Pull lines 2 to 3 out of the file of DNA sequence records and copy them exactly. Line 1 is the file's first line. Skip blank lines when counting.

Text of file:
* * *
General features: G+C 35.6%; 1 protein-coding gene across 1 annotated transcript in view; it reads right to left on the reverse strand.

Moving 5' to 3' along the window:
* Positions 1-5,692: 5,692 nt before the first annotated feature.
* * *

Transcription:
Moving 5' to 3' along the window:
* Positions 1-5,692: 5,692 nt before the first annotated feature.